Posted by: Susan Hendrich | March 20, 2010

Handling newspaper interviews

Handling newspaper interviews

One of the great things about doing newspaper interviews is that they are not “live” like much of radio and television is. This takes the pressure off you a bit. And it gives you a chance to think a bit more before you answer, and to also explain your answers in more depth, if requested.

Before the interview

Before you do the interview, find out:

  • Which newspaper the journalist is from.
  • What kind of story she or he is writing – is it hard news or an in-depth feature, or a profile, for example?
  • Ask what angle the journalist is taking on the story.
  • Ask which section of the newspaper the story will go into.
  • Ask what the deadline is.
  • Find out whether the interview will be over the telephone or in person. In person interviews are much better all round – you get a chance to chat with the journalist a bit and get to know them.
  • Try and set up an interview time that will give you enough chance to prepare.
  • If you need to, say you will call back soon and confirm whether you will do the interview. This will depend on your organization’s policy.
  • If you have the go ahead, prepare your main messages for the topic.
  • Be prepared for and able to answer the journalist’s basic what, when, where, who, why and how questions.
  • You may be able to help the journalist with some background information before the interview – often journalists are very appreciative of this.
  • Think of and suggest some interesting photo opportunities for your organization – a story with a photo is much more interesting for readers.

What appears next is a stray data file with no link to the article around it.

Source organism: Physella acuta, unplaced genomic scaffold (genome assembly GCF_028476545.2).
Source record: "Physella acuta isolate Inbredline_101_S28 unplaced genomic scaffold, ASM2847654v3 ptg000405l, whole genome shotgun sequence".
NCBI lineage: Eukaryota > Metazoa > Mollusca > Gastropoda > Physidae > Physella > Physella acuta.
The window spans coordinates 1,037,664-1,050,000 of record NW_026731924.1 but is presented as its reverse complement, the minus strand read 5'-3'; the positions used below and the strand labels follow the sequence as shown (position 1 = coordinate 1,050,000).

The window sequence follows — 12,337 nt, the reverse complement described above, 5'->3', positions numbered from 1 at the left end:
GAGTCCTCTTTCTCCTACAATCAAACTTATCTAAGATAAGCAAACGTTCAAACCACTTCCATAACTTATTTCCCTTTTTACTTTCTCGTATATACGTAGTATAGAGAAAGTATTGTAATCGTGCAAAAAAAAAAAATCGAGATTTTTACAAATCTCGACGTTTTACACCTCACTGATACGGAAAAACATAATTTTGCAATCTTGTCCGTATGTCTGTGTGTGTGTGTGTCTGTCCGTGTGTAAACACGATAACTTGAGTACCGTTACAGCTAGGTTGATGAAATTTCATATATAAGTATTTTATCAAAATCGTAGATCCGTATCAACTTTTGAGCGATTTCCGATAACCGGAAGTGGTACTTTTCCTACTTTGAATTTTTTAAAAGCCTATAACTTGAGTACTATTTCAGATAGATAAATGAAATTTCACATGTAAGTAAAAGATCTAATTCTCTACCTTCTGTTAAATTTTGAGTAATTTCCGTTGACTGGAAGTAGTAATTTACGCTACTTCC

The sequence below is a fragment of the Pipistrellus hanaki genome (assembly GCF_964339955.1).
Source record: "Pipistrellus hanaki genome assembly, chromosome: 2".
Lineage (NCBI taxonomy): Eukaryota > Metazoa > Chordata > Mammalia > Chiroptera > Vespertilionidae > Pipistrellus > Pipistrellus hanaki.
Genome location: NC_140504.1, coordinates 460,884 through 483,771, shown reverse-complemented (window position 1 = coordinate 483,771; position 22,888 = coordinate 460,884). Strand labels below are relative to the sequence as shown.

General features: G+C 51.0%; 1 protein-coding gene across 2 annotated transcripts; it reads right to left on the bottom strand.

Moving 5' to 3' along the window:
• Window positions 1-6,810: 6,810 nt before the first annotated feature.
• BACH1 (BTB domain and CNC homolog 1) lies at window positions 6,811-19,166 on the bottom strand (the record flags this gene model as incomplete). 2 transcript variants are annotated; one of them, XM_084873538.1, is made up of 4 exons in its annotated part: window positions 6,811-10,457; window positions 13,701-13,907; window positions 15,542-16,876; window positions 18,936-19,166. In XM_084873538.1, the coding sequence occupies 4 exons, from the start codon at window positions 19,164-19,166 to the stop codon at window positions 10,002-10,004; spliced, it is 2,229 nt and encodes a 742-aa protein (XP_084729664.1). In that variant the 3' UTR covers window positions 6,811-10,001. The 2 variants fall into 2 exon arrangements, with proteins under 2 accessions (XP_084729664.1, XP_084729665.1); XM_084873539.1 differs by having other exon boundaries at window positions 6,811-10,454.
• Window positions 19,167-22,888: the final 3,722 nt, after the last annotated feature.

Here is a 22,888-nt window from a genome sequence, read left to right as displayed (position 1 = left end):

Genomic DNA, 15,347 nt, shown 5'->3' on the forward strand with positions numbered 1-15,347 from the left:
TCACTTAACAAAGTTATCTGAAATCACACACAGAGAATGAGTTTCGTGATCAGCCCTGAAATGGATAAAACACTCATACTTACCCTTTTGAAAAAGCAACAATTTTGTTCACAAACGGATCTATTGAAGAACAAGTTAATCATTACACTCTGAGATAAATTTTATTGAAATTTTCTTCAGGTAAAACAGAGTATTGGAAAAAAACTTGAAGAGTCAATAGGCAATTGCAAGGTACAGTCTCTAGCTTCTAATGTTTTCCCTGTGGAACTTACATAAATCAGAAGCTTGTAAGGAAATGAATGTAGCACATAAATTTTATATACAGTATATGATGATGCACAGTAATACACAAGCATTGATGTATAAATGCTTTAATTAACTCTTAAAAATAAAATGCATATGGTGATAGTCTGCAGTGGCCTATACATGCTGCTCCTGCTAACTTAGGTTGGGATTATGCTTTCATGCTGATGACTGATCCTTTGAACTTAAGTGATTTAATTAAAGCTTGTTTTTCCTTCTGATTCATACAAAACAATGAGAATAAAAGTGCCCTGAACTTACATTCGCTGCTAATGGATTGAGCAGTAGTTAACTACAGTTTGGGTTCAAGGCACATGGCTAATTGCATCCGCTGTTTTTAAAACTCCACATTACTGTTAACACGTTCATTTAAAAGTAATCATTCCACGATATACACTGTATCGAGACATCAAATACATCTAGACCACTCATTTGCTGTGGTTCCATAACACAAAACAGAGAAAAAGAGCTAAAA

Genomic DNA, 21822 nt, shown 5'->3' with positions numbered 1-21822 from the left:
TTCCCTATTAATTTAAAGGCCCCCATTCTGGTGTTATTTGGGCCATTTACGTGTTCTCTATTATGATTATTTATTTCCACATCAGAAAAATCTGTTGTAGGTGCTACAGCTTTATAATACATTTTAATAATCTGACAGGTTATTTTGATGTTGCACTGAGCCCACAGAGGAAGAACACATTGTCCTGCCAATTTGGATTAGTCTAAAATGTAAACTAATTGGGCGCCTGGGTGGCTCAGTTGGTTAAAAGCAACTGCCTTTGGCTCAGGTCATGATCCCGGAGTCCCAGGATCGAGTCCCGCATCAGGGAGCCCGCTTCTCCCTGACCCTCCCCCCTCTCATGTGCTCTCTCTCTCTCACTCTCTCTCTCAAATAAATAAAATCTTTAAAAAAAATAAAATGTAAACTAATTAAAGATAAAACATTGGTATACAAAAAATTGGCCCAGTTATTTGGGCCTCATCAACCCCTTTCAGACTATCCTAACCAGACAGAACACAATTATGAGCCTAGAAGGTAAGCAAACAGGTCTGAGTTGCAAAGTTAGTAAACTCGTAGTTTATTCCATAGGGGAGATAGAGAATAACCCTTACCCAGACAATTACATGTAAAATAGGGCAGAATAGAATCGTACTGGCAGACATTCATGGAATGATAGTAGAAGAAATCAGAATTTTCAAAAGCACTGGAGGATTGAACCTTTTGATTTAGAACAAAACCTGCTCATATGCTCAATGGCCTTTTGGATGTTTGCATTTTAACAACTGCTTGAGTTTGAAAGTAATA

During the interview

  • Be friendly, professional and relaxed.
  • Most newspaper stories are fairly short – unless they are features. So it is important to respond to the questions clearly and concisely. The more you say the more will be edited out. And unlike with live radio or television, you have little or no say as to how your story is printed.
  • Do not elaborate on a question unless the journalist asks you to or unless you can make a new powerful point by doing so.
  • If you can’t answer the question, say so. Offer to find out the information and get back to the journalist. And once the interview is over, track down the information and get it across to him or her straightaway. If you can’t get the information, let them know.
  • If you trust the journalist you may want to share background information to help him or her understand the context of the story. “Background” means that she or he should not use it in the story at all. You may want to share some information that the journalist can use but you want him or her to disguise the source. This is called talking “off the record”. “On the record” means that the journalist can use what you have told them and quote you. A note of caution – some media liaison people would warn you that nothing is background or off the record for journalists who are pressured by their editors to deliver a hot story. It is best to develop a trusting relationship with a journalist of integrity before you give background or talk off the record. Of course, you will be the best judge in your particular situation.
  • Suggest photograph possibilities if the journalist is carrying a camera or a photographer has come along.
  • You may even have some good file photographs that could complement the story.
  • Offer the journalist publicity material from your organization.

After the interview

  • Look out for the article when it is published, make copies.
  • Stick one copy on your notice board.
  • Ask members of your organization for feedback on the article so that you can all learn how to strengthen handling the media.
  • Keep the article to use in an organizational publication, like your annual report, if it can be used as good publicity.
  • Thank the journalist for taking an interest in your organization and its issues.
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